Good grief, talk about kicking somebody when they are down. She sounds terrible. If the situation were not so dire to have some help…her bags would have been on the doorstep (after her 14 days).

SwissAuPair April 23, 2015 at 6:00 am

Maybe she tried to be very nice and was worried about you, but it got lost in translation?
I had the situation that my HM told me that she feels I’m talking in a ironic way to the 3 year old and that I should take his feelings more serious. I did nor really understood what she was talking about. Then we found out that my Swiss-German sounds ironic to her (she is German). When for example “XY” walked into a table and cried i was like “ooooh pooor xy, you see it doesn’t really hurt, you are really such a poor boy”. I was not ironic at all so we had that missunderstanding.

And because of the “are you tired again?”: When my mom was sick over weeks I often came home and asked exactly this question. And when she told me that she actually was tired, I told her to rest in her bedroom and I would do some household chores to help her. If this would have been my HM I would have done exactly the same without wanting to be mean by asking a simple question.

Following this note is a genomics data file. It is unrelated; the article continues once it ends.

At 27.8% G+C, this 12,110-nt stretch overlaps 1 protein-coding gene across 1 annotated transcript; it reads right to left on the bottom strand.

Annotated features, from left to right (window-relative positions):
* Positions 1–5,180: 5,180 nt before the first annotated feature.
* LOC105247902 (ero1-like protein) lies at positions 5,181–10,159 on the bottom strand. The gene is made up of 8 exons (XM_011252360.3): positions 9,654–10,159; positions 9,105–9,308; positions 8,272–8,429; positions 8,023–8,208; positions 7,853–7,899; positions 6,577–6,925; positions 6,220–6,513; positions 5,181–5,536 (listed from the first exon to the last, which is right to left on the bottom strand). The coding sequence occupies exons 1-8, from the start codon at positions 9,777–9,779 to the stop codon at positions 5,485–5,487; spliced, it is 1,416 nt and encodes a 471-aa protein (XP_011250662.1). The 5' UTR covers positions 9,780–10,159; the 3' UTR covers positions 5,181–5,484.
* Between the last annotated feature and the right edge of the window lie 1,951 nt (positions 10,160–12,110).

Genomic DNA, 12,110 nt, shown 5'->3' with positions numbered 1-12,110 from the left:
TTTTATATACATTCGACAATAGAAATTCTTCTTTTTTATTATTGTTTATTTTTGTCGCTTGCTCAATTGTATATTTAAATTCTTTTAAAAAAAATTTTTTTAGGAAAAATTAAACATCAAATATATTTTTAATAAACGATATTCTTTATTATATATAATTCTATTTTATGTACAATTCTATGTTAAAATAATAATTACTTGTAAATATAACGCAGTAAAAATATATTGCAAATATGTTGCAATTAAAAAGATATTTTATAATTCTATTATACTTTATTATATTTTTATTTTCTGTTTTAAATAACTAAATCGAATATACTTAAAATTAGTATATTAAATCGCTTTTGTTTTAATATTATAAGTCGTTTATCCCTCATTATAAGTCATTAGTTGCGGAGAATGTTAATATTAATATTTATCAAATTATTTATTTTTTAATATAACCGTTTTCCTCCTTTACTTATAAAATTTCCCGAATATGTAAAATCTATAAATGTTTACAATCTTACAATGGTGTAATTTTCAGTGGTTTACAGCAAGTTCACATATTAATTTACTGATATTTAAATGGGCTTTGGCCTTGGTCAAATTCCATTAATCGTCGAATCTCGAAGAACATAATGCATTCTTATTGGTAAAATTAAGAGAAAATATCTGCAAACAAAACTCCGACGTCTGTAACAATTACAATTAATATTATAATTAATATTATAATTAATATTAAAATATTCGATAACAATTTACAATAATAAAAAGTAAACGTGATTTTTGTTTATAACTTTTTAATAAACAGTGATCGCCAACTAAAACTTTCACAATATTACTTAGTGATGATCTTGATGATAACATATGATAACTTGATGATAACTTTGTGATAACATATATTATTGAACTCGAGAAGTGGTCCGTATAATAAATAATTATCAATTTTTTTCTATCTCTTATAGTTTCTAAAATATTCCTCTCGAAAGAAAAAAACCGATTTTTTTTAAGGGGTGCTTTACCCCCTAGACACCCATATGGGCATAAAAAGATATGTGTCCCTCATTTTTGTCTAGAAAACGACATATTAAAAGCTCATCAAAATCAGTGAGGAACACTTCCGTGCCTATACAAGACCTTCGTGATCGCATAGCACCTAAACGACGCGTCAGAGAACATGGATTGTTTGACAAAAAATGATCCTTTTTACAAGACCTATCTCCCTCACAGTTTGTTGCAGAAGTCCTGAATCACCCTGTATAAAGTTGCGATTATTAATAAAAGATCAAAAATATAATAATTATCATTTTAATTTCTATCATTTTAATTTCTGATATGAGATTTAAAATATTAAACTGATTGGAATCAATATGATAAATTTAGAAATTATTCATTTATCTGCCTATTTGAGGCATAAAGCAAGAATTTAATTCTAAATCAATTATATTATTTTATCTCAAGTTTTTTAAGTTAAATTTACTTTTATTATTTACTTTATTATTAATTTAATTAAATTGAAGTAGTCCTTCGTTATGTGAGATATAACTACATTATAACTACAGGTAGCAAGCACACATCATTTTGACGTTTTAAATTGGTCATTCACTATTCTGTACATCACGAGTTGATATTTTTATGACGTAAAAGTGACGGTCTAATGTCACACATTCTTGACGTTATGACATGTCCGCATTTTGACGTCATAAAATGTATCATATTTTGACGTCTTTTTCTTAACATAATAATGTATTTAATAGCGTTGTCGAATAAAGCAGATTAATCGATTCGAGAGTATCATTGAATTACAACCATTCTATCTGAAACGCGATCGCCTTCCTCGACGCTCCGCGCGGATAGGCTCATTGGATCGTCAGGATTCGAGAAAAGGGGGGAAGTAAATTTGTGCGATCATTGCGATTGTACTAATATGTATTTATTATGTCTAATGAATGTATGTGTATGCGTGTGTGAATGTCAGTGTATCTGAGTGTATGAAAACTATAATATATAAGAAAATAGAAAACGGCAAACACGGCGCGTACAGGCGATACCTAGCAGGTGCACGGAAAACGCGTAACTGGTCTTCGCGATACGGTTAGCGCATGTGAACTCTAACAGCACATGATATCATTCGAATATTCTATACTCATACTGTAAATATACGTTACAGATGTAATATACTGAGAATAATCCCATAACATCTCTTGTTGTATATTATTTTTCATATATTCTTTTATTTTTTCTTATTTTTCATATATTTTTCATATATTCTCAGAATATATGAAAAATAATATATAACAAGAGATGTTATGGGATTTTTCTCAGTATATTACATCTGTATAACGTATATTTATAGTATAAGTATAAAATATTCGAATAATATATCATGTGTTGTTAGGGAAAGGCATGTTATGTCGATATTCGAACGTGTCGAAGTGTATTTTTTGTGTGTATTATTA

SKNY April 23, 2015 at 8:44 am

This au pair was from my home country and spoke to me in our home language only. This was the au pair who would take the kids to the YMCA childcare and go out shopping, or go to the sauna reading a magazine for HOURS. Was also the one who left the agency without any notice to a family out of the agency. Told this family we abused her in many ways (small community, I learned later), and ended up kicked out of this family house in the middle of a snow storm after many episodes of drama, lies, car crash and a long list…. She stayed 8 weeks with us and 6 with family 2… Last time I heard about her (from au pairs in the area) she was already on family 4…

SwissAuPair April 23, 2015 at 9:00 am

Oh, I see and I absolutely agree that she should not make mean comments like that.

Mimi April 22, 2015 at 2:07 pm

You can’t assume that someone is anorexic based on weight loss, inconsistent food habits and weight loss. There might be other factors at play. My sister (under doctor’s orders because of health issues) recently lost weight to a point where I think she looks emaciated. She is still at a healthy BMI and weight but part of what is odd for me is how different she looks now, even though she wasn’t overweight to begin with. She is having to work very hard to maintain the weight loss because it’s hard to be a skinny pastry chef, especially when you’ve inherited your family’s stout body type (along with Oma’s pastry recipes).